The Walking Dead S05:E15 - Try
Michael E. Satrazemis
March 22, 2015 (AMC)
When life within the walls begins to mimic life outside, the group realizes that sheltered life may not be possible.
The last time a major character died on The Walking Dead we were treated with “Them,” a pitiful filler of an episode where the group moped around walking down a lonely road and comically sidestepped walkers. With the tragic loss of yet another major member of the group last week, how do the characters – and more importantly the show – handle it this time around? This week’s The Walking Dead review looks into that, as well as the many ways that Rick Grimes dun goofed.
Cold opens can be hit or miss, especially on The Walking Dead, but the one to kick off “Try” is a rare moment of self-aware brilliance for the show. For starters, Deanna and the others playing the CD that Aiden usually blasted to pull walkers away from Alexandria during their little memorial is stupid. The fact that it is stupid for Aiden’s family to do it, and the fact that they actually realize it is stupid, is where the bit of brilliance shines through. It shows just how unprepared the citizens of Alexandria are. While Rick, Carol, and others are out dealing with the loss in a real way (all to the thumping beat of the music, no less), Aiden’s family is awkwardly blasting his old mixtape trying to remember him. They are still half in an old world where this type of thing is considered ok, while Rick and the others have completely moved on. Sure, they still mourn deaths (as it gets dragged out later in the episode) but they don’t sit around and light candles anymore. They kill things.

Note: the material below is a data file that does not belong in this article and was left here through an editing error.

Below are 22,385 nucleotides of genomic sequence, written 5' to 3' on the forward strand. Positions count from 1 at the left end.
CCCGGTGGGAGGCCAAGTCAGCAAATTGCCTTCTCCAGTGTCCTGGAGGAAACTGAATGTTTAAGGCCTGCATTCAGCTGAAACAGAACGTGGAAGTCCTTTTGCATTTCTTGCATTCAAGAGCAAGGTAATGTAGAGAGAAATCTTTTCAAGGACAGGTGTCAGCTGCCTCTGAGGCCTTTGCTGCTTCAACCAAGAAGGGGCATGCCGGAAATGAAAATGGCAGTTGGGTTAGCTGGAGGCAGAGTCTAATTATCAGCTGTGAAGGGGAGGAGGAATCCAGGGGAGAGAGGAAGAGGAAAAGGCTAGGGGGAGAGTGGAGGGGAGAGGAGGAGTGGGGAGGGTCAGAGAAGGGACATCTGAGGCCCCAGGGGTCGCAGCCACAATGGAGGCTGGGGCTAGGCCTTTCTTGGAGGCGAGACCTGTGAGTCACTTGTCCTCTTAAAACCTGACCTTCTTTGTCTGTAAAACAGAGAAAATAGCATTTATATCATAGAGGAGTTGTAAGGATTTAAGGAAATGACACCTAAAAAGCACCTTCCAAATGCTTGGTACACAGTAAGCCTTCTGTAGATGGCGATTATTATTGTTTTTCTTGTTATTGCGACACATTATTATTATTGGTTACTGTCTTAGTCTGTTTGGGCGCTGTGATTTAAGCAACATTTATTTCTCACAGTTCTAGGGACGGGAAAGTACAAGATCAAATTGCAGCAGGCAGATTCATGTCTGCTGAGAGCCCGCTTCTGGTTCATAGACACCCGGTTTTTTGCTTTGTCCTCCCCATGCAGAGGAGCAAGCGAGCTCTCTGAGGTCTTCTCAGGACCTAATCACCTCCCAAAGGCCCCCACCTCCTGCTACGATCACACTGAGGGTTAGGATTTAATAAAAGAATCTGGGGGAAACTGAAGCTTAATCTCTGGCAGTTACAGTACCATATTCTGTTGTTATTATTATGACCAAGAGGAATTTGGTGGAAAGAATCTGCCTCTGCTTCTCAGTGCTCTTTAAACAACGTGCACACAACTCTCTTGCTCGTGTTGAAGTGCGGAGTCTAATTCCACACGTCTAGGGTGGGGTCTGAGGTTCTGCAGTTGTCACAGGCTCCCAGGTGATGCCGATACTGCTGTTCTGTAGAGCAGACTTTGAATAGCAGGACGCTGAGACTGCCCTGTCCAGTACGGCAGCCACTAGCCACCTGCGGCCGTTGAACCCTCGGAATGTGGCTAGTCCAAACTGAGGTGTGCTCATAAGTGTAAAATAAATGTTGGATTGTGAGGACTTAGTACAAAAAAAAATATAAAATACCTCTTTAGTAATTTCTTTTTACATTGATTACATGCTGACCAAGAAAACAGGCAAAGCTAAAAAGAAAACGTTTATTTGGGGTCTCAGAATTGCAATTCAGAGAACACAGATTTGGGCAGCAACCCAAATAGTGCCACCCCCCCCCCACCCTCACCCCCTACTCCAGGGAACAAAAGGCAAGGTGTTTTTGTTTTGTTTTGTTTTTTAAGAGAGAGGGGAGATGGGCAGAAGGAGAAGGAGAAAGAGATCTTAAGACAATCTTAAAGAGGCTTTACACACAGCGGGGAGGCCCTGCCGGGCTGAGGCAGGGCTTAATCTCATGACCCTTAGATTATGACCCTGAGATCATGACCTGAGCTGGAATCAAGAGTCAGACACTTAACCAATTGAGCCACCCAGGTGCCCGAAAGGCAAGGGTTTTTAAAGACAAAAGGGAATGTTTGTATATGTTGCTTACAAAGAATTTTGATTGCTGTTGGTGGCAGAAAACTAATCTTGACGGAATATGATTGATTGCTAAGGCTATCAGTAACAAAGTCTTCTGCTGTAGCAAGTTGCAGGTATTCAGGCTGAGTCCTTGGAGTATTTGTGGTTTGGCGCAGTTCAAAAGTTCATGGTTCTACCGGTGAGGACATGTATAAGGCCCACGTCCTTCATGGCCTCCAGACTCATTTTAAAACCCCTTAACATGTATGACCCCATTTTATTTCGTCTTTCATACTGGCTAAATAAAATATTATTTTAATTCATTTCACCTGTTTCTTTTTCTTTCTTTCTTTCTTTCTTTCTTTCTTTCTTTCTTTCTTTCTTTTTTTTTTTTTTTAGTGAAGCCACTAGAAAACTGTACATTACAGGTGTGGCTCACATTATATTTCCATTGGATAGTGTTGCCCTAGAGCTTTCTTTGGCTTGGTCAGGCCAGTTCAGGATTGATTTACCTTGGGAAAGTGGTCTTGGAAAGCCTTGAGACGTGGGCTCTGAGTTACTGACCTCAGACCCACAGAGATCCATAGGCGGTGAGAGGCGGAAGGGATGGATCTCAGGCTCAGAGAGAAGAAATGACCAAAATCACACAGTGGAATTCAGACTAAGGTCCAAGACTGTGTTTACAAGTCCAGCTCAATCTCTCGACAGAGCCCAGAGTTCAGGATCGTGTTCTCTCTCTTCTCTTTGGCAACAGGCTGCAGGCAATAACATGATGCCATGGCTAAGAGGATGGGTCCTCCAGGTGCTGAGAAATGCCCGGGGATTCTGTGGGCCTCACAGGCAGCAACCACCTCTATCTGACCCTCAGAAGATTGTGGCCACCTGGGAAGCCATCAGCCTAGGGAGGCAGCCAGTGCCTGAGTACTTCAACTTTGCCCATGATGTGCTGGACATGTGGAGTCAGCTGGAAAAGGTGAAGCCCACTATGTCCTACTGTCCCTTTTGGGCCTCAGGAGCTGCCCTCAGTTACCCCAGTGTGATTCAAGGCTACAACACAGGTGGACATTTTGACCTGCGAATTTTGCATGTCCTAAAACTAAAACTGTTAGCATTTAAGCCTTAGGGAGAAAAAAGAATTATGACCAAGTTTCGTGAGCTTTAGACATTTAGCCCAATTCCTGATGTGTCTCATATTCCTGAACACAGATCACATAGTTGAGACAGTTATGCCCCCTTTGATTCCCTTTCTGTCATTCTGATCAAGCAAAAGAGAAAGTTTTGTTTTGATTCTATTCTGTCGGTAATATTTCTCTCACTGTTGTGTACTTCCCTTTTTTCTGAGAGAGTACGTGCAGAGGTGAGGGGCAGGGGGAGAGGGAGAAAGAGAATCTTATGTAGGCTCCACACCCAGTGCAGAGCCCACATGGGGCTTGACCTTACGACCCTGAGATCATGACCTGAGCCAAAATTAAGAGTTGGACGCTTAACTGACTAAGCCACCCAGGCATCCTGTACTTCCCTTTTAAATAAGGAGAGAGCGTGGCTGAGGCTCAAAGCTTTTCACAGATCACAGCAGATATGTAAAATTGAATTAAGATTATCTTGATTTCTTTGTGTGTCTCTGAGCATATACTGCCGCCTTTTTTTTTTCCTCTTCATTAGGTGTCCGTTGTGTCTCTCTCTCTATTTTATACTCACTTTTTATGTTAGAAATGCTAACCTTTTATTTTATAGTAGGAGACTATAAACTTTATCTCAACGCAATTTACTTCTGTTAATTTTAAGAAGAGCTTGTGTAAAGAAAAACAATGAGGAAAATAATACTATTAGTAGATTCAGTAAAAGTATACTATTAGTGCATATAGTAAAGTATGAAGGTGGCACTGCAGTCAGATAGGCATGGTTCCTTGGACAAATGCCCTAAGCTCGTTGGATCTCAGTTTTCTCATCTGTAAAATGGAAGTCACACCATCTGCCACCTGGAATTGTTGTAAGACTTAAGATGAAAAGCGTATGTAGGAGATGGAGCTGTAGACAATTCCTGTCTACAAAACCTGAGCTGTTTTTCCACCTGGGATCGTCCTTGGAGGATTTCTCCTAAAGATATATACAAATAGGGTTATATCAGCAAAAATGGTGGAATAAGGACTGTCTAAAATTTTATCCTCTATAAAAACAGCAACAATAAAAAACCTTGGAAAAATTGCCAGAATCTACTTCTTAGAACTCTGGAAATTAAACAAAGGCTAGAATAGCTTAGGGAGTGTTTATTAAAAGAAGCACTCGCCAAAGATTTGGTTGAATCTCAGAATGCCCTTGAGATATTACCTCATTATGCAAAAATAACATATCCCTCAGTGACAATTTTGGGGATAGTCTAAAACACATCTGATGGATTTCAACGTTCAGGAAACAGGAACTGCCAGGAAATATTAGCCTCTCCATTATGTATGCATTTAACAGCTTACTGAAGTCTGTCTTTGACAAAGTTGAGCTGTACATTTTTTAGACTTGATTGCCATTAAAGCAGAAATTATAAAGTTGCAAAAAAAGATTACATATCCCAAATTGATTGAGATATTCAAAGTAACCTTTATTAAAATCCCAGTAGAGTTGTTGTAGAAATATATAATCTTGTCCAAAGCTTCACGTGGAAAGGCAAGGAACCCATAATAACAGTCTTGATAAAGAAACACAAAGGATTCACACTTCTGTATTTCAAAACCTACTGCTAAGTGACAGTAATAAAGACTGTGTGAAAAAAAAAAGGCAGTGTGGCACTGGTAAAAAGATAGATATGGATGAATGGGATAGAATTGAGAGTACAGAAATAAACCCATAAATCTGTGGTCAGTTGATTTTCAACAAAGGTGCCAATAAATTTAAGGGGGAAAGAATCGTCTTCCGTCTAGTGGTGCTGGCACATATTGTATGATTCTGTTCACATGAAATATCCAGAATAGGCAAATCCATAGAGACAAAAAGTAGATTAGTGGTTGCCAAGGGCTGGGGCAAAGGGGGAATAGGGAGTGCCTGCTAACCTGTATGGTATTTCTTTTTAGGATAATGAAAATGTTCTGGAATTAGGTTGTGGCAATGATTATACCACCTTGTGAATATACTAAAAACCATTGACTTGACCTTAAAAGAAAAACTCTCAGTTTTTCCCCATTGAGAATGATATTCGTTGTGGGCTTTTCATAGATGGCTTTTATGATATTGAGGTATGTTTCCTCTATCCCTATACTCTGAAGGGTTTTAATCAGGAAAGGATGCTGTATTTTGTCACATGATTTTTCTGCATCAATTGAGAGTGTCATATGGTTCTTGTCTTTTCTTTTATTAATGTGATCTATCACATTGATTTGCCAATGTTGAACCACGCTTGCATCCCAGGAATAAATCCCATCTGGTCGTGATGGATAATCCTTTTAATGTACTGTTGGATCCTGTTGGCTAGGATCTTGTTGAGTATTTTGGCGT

Unfortunately the mourning and killing sections of the episode are a complete drag on an otherwise great hour of The Walking Dead. Sasha continues to have the characterization of a paper bag, with no clear motivations for anything she does. She’s nothing but a vehicle to overreact and create some fake walker drama when an episode wouldn’t call for it otherwise. Similar to the problems with “Them,” having to follow around the group as they mope and kill things doesn’t get anything new across. We know they are sad when people die, and we know they kill things when they are sad. It’s what they do, and we’ve seen it almost every week for the past five seasons. At this point these stages of grief would be fine to glaze over, but they keep being used as blatant filler in episodes, or whole episodes at their worst.
Even the teenagers Carl and Enid running through the forest for no reason makes more sense as they are just stupid, scared, and bored teenagers.